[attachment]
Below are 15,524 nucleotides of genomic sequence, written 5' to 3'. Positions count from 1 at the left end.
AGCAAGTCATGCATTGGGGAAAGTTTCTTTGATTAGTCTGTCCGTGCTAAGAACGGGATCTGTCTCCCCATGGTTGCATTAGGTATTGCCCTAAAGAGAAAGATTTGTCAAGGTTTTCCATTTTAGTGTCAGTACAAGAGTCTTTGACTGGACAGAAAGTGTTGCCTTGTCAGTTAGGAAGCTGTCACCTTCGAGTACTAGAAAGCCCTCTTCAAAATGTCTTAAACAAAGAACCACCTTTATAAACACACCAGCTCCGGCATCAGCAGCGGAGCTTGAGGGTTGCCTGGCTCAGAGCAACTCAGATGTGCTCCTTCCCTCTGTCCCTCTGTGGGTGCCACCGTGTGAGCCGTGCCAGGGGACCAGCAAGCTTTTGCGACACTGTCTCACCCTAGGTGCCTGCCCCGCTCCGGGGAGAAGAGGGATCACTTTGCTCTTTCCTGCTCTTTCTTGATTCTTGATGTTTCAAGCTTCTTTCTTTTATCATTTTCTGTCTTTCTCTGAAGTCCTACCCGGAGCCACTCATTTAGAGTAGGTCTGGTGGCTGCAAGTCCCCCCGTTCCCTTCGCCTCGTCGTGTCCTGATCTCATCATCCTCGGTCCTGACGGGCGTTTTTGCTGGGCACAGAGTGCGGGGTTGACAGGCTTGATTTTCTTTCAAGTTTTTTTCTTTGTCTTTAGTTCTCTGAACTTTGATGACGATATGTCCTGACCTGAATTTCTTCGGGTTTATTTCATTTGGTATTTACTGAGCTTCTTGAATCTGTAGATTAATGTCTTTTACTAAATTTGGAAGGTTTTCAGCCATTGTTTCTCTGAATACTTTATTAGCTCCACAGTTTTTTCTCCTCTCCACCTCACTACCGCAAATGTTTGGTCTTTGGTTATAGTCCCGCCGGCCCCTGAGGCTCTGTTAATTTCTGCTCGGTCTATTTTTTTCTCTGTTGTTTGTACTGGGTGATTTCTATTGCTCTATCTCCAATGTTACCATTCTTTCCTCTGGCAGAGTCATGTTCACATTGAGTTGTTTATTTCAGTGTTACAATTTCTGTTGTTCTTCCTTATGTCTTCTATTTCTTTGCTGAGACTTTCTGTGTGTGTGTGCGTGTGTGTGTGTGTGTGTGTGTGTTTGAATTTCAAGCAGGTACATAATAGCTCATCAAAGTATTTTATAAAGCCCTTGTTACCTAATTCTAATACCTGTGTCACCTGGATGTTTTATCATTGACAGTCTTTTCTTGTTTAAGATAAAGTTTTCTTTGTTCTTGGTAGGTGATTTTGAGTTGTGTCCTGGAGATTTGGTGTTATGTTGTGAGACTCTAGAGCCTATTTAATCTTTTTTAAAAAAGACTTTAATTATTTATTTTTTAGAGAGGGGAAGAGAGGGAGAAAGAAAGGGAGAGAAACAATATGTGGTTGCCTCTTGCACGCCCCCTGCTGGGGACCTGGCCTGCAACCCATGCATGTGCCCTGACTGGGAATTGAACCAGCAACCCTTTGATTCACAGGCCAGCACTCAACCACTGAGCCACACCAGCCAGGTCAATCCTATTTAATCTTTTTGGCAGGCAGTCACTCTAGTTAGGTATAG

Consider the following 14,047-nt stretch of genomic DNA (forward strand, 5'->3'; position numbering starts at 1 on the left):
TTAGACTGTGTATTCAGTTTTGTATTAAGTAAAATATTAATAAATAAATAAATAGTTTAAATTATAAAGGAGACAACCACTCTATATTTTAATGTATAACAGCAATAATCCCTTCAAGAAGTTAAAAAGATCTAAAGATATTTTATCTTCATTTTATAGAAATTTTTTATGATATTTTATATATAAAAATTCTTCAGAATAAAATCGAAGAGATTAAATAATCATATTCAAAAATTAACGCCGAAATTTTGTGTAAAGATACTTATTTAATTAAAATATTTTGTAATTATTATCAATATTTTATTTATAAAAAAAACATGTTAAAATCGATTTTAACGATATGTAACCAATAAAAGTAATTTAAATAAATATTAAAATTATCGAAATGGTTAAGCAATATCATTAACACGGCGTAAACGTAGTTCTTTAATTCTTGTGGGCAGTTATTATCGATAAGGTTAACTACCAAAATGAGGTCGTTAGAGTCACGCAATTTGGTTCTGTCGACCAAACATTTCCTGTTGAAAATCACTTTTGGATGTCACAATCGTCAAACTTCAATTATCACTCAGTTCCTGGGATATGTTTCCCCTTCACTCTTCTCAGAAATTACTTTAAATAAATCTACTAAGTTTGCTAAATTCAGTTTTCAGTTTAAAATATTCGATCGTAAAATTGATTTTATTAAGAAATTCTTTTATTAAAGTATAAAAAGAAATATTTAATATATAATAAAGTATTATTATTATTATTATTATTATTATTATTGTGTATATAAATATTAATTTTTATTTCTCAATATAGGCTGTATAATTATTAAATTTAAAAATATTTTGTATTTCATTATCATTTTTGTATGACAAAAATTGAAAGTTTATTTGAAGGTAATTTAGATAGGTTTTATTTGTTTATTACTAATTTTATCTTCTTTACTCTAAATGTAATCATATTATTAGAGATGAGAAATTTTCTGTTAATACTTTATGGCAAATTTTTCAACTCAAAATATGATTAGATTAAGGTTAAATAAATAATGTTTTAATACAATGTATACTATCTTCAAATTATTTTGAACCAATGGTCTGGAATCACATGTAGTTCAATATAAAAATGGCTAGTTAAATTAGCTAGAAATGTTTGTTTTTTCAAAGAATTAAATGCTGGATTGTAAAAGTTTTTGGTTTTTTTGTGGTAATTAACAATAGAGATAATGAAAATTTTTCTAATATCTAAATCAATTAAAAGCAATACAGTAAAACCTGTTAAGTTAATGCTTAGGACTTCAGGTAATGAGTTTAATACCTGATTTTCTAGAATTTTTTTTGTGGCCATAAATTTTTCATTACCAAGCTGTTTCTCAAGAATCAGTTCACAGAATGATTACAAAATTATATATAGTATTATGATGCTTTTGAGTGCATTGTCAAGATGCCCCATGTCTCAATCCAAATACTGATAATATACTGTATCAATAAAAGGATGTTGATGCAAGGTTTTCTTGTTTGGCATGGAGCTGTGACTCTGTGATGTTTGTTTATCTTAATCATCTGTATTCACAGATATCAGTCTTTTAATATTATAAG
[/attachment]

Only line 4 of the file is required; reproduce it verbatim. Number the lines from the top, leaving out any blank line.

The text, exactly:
TTAGACTGTGTATTCAGTTTTGTATTAAGTAAAATATTAATAAATAAATAAATAGTTTAAATTATAAAGGAGACAACCACTCTATATTTTAATGTATAACAGCAATAATCCCTTCAAGAAGTTAAAAAGATCTAAAGATATTTTATCTTCATTTTATAGAAATTTTTTATGATATTTTATATATAAAAATTCTTCAGAATAAAATCGAAGAGATTAAATAATCATATTCAAAAATTAACGCCGAAATTTTGTGTAAAGATACTTATTTAATTAAAATATTTTGTAATTATTATCAATATTTTATTTATAAAAAAAACATGTTAAAATCGATTTTAACGATATGTAACCAATAAAAGTAATTTAAATAAATATTAAAATTATCGAAATGGTTAAGCAATATCATTAACACGGCGTAAACGTAGTTCTTTAATTCTTGTGGGCAGTTATTATCGATAAGGTTAACTACCAAAATGAGGTCGTTAGAGTCACGCAATTTGGTTCTGTCGACCAAACATTTCCTGTTGAAAATCACTTTTGGATGTCACAATCGTCAAACTTCAATTATCACTCAGTTCCTGGGATATGTTTCCCCTTCACTCTTCTCAGAAATTACTTTAAATAAATCTACTAAGTTTGCTAAATTCAGTTTTCAGTTTAAAATATTCGATCGTAAAATTGATTTTATTAAGAAATTCTTTTATTAAAGTATAAAAAGAAATATTTAATATATAATAAAGTATTATTATTATTATTATTATTATTATTATTGTGTATATAAATATTAATTTTTATTTCTCAATATAGGCTGTATAATTATTAAATTTAAAAATATTTTGTATTTCATTATCATTTTTGTATGACAAAAATTGAAAGTTTATTTGAAGGTAATTTAGATAGGTTTTATTTGTTTATTACTAATTTTATCTTCTTTACTCTAAATGTAATCATATTATTAGAGATGAGAAATTTTCTGTTAATACTTTATGGCAAATTTTTCAACTCAAAATATGATTAGATTAAGGTTAAATAAATAATGTTTTAATACAATGTATACTATCTTCAAATTATTTTGAACCAATGGTCTGGAATCACATGTAGTTCAATATAAAAATGGCTAGTTAAATTAGCTAGAAATGTTTGTTTTTTCAAAGAATTAAATGCTGGATTGTAAAAGTTTTTGGTTTTTTTGTGGTAATTAACAATAGAGATAATGAAAATTTTTCTAATATCTAAATCAATTAAAAGCAATACAGTAAAACCTGTTAAGTTAATGCTTAGGACTTCAGGTAATGAGTTTAATACCTGATTTTCTAGAATTTTTTTTGTGGCCATAAATTTTTCATTACCAAGCTGTTTCTCAAGAATCAGTTCACAGAATGATTACAAAATTATATATAGTATTATGATGCTTTTGAGTGCATTGTCAAGATGCCCCATGTCTCAATCCAAATACTGATAATATACTGTATCAATAAAAGGATGTTGATGCAAGGTTTTCTTGTTTGGCATGGAGCTGTGACTCTGTGATGTTTGTTTATCTTAATCATCTGTATTCACAGATATCAGTCTTTTAATATTATAAG